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Courtesy of Motown Museum
Joe Messina (right) helped define the "Motown Sound."
Joe Messina, a jazz-trained musician whose rhythm guitar playing helped define the "Motown Sound," died Monday at his son's home in Northville, Michigan.

The Detroit News confirmed the death of the guitarist, who lost his 12-year battle with unspecified kidney disease. He was 93.

The Motown Museum posted a lengthy tribute to the artist on its official Facebook page.

"It is with a heavy heart that Motown Museum announces the passing of one of Motown’s original Funk Brothers, Joe Messina," the post read in part.

"We remember Joe Messina for his prolific contributions to Motown Records and Motown Museum. In the museum’s first temporary exhibit called 'The Magic Behind the Magic,' a tribute to the Funk Brothers, it was Joe who donated the first instrument, his famous guitar... Motown Museum sends our sincere condolences to the Messina family, and to Joe’s friends and fans around the world."

Messina jokingly referred to himself as “the cream in the Oreo cookie,” due to his status as one of the few white musicians in the Motown house band the Funk Brothers.

He played on numerous Motown hits in the 1960s and early '70s as part of the iconic studio band, including recordings by Stevie Wonder, Diana Ross, Marvin Gaye, Smokey Robinson and the Four Tops, and had was one of the sole surviving players from its original core ensemble.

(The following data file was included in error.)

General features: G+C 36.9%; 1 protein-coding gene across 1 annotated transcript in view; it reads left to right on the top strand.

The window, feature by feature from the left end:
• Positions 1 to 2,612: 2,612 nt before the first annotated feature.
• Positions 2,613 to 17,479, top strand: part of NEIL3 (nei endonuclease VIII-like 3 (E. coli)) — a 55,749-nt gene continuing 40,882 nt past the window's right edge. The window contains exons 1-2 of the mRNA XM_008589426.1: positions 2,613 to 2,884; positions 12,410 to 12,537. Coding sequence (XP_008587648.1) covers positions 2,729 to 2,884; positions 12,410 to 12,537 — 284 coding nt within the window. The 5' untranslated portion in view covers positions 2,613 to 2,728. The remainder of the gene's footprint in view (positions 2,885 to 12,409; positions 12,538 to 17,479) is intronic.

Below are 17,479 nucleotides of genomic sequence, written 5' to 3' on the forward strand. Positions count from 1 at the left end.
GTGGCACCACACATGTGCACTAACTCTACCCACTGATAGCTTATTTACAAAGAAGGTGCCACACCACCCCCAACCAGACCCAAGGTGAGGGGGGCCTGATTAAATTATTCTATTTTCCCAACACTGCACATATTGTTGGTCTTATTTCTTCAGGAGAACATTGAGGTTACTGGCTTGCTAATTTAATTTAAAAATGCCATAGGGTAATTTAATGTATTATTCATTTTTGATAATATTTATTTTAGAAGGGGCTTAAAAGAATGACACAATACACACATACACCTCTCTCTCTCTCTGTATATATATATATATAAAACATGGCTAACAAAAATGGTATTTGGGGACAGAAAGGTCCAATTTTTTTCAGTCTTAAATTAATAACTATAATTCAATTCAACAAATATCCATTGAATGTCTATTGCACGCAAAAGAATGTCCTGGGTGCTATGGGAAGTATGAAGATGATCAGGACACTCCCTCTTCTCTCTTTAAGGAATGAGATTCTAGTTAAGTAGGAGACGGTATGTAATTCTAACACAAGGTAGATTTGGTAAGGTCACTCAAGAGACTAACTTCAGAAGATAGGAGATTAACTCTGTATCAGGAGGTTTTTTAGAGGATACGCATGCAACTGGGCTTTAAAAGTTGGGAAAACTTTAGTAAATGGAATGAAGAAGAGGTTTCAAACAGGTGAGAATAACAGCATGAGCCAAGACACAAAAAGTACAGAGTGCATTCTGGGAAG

Alongside regulars Robert White and Eddie Willis, inside Motown’s fabled Studio A, Black guitar virtuosos he set between — the cookies to his cream — while helping lay down the backbeat for the sound that would become synonymous with Motown on his Fender Telecaster with a modified neck, Messina and his fellow Funk Brothers operated in obscurity.

They finally got their due for their crucial role in the label's hitmaking success in 2002. The award-winning documentary "Standing in the Shadows of Motown" exposed them to the world and led to several prominent live reunion shows and eventually an audience with President George W Bush at the White House.

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